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Discussion Starter #1
Hey Y'all

We are on week 4 of my first bee hive, which was a package of bees. They have been building comb well, and even have capped honey on their comb. However, last Thursday during my hive inspection I noticed that there was no brood and very little larva. Also, there was about 3-4 queen cells on the outside edges of the comb. I called Kelly Beekeeping (I got the bees from them), and they said they would send me a queen bee (shipping out 5/30), and all I had to pay was shipping. Today, I did another hive inspection, and found this: more capped honey, uncapped honey, some pollen, a ton of larva (uncapped and you can clearly see the larva), exactly two capped larva, 4-6 queen cells, some cells with one egg, and a number of cells with multiple eggs (I'd say 2-4 in each cell). I cant find the queen bee; she might be in there, but I can not find her. Also, I think that the colony size has fallen roughly 40% since day one.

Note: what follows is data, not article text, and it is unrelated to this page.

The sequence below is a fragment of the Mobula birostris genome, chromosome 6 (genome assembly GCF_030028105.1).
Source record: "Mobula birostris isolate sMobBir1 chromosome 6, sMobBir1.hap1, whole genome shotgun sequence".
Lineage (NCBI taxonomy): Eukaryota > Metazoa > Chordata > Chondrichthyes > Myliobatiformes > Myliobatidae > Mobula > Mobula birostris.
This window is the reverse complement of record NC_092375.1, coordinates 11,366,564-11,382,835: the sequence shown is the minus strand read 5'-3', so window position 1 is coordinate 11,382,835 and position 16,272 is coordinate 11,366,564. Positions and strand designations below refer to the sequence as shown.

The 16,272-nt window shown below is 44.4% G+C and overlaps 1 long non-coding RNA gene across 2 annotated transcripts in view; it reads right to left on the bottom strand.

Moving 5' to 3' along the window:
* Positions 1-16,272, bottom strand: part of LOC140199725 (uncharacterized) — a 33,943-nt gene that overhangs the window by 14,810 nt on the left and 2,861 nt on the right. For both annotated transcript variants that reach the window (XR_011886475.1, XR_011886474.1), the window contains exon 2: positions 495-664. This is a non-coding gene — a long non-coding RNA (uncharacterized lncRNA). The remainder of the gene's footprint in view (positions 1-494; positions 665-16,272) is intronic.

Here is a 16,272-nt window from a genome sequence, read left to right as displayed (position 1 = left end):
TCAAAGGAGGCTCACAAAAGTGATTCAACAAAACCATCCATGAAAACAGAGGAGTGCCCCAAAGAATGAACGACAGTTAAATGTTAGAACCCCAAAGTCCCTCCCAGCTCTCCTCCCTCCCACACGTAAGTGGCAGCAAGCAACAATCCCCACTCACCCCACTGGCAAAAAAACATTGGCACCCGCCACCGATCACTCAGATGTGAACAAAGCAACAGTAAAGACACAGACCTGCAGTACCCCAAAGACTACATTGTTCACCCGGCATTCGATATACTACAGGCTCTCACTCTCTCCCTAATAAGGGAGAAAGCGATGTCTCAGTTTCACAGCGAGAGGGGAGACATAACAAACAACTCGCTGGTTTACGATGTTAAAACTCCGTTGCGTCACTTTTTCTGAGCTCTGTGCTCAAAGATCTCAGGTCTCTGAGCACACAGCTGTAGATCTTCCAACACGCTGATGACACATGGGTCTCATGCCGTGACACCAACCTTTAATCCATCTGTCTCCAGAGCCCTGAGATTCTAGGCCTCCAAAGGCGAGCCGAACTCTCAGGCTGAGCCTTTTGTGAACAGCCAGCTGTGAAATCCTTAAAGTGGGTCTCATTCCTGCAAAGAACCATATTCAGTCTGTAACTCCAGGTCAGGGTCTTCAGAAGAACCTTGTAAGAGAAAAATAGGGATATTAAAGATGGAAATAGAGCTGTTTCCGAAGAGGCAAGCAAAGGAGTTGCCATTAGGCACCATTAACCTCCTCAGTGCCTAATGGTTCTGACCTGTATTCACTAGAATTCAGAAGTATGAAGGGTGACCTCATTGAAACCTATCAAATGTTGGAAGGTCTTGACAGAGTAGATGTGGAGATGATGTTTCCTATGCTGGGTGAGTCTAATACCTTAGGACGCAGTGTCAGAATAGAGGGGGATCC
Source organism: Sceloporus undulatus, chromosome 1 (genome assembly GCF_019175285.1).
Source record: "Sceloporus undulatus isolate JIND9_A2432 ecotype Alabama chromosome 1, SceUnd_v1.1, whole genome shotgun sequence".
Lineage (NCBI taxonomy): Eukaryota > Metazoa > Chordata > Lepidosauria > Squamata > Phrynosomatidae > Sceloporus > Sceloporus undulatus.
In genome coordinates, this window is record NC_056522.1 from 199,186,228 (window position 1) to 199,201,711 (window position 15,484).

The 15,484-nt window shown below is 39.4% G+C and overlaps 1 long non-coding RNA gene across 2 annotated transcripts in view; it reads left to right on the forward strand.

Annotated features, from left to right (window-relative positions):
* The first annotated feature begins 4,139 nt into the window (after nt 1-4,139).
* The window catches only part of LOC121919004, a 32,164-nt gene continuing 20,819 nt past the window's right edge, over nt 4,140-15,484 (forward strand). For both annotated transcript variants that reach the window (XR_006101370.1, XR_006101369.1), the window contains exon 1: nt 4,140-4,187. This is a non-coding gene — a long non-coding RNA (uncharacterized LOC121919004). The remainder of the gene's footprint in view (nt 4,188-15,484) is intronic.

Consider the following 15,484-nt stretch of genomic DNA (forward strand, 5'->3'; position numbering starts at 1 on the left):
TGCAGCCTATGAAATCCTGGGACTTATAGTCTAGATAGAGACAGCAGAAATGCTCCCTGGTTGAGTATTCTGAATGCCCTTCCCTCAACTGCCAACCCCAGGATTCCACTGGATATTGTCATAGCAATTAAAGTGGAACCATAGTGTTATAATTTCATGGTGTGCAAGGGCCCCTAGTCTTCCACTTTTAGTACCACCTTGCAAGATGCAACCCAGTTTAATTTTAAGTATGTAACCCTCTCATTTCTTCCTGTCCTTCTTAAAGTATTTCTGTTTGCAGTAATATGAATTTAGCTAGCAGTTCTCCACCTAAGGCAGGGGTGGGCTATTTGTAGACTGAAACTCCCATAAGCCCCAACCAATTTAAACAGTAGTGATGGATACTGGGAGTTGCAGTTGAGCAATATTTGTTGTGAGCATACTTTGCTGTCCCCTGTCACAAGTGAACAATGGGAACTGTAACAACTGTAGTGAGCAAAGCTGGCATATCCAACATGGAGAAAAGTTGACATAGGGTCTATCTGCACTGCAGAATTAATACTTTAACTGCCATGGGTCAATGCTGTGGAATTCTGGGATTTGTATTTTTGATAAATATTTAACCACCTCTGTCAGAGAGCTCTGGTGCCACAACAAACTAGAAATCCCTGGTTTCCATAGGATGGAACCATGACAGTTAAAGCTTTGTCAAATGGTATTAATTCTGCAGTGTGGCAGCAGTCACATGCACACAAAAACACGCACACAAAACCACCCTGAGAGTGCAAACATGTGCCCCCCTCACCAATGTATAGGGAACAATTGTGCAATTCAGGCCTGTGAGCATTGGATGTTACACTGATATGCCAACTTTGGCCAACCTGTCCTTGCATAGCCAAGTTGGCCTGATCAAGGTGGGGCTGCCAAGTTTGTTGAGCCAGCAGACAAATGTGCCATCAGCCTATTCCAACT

Here is what I am thinking. The queen is dead, resulting in the workers laying eggs. Or, the queen is not dead, but the bees are still trying to replace her; hence the multiple eggs in a single cell and the queen cells.

The solution: destroy all queen cells, destroy the queen (assuming she is alive), and begin introducing the new queen.

Am I on the right track? Since there is alot of larva, does that mean that that the queen is still well? What if I cant find the queen, and still need to add the new one?

I live on the eastern shore on MD if that helps anything.

Thanks for any help, I am quite lost and confused at this point.
 

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Re: Quick held needed!!!!

Takes some photos and post them. Include whole frames and some close-ups.